it still shines in her face
that I would recognize in any world, any life.
 

Bone Ghost

my dad looks like a tree, wooden and pretty, alive but in a different way from me, hard to understand, maybe nothing to understand, just how trees grow and stiffen and start to rot, nothing to show for it until one day the heart is eaten all away and a strong wind snaps the trunk like old bone. if I was old, how would you see me? bitten to the quick like a nail. dried and crumpled like a fish going off in the sun. helpless like a worm on concrete. would my eyes be bright to you, would you love how I moved, would you think of it as a soul, the silent wave making me move until the last second. some of us don't like the sea, the endless dark pulse, the endless enormous life.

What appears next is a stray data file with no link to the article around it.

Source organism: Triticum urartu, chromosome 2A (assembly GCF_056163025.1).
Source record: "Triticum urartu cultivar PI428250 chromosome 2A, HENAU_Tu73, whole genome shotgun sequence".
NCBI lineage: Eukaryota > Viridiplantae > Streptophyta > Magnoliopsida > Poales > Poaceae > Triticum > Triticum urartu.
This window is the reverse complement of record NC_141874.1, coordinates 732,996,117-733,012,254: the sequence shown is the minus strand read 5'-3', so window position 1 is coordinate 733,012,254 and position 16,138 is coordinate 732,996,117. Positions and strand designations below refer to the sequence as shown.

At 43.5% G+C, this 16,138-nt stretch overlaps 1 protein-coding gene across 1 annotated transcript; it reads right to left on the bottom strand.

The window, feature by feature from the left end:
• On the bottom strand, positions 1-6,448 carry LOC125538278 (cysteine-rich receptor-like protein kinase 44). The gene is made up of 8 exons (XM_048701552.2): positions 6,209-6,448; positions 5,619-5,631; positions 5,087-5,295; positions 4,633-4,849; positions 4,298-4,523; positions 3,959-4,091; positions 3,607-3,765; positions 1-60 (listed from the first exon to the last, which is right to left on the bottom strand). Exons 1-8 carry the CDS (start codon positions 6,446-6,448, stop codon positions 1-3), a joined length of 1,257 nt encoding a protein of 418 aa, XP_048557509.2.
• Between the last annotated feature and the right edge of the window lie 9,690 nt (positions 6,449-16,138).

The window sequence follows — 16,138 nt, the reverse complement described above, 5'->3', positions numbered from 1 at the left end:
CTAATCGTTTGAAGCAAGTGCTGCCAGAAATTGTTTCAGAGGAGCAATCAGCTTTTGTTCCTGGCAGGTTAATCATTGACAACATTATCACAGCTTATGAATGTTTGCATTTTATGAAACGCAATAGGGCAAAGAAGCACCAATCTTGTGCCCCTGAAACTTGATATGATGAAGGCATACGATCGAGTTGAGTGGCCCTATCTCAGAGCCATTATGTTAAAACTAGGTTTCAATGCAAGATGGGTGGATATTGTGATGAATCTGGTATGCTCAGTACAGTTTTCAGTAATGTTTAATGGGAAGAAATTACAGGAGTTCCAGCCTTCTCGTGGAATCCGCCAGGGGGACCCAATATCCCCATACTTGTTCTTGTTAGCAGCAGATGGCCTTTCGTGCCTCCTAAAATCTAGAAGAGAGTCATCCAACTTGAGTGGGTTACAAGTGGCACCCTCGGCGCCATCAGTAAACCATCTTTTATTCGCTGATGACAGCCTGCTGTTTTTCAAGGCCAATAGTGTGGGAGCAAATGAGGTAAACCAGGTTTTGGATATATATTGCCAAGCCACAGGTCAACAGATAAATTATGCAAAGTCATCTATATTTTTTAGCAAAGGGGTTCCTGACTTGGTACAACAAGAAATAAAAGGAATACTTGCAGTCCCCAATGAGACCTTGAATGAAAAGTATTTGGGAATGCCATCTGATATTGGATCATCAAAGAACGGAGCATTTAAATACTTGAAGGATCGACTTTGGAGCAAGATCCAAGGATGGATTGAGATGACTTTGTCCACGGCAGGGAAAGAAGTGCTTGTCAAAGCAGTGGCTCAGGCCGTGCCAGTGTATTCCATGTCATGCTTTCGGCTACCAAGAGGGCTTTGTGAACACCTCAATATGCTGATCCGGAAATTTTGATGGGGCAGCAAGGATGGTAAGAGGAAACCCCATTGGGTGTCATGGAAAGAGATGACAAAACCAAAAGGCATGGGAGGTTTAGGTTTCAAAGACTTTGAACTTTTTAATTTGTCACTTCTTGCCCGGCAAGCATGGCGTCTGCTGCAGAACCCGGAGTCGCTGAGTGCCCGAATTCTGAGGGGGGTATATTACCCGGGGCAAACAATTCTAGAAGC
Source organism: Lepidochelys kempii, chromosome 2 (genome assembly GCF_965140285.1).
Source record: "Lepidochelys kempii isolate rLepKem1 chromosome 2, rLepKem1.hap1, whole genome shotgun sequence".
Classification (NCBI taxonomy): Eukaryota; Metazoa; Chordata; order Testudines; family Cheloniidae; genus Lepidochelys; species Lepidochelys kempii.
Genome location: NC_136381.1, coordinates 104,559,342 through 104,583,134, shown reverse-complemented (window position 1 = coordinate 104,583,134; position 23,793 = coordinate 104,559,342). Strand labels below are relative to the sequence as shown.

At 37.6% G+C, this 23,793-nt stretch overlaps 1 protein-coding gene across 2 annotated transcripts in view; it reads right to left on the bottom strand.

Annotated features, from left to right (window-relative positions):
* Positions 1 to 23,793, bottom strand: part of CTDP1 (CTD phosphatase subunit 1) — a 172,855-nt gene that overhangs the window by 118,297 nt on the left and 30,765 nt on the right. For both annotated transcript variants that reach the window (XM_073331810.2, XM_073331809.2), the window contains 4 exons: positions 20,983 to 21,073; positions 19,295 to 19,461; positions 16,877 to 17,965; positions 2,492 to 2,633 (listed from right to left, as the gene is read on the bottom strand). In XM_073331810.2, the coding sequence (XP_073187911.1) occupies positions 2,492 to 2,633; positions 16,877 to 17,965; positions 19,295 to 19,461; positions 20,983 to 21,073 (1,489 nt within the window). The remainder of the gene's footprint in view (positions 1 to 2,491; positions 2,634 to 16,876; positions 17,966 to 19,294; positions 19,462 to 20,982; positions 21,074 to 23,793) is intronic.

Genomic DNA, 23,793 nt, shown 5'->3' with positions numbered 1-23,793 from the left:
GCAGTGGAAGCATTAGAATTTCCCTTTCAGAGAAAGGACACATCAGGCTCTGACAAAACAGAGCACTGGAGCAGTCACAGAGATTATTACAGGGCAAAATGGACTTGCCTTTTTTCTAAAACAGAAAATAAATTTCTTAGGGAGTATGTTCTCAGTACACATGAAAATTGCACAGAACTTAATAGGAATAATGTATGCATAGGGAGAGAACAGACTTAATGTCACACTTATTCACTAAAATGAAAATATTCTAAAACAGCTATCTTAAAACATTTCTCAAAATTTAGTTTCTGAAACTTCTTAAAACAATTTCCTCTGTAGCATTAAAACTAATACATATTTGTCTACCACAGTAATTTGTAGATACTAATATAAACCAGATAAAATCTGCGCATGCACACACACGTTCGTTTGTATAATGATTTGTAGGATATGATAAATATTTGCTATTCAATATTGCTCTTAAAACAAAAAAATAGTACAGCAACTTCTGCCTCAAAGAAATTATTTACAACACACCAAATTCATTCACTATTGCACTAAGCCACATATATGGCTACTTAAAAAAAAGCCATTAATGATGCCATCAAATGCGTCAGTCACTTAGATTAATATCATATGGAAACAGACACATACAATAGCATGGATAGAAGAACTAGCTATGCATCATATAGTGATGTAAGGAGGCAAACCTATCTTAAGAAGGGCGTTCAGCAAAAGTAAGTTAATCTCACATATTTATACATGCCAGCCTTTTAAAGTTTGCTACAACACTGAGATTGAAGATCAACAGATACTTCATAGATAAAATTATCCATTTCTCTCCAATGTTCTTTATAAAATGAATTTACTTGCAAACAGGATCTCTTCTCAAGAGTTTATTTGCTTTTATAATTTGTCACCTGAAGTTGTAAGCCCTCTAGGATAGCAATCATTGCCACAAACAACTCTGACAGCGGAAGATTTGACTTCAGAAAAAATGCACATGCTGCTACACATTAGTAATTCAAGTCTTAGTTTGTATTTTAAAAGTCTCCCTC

robot ghost dances in my bones, curves into the air and the roads leading away from every doorstep and every embrace. running knives in hand across the battlefield of every meeting and every dream. fused into the marrow with music, pulled into the future by the gravity of what i was born to be. alive on a membrane between this world and the next, the book and the reader, the dream and the dreamer. the ghost and i are both sure we're real and when i finally rip him out of my flesh and we see each other someone's universe is going to disappear and the murder of every living thing in it and the loss of every memory and every sound and the nothingness of every detail of every dance and every shining light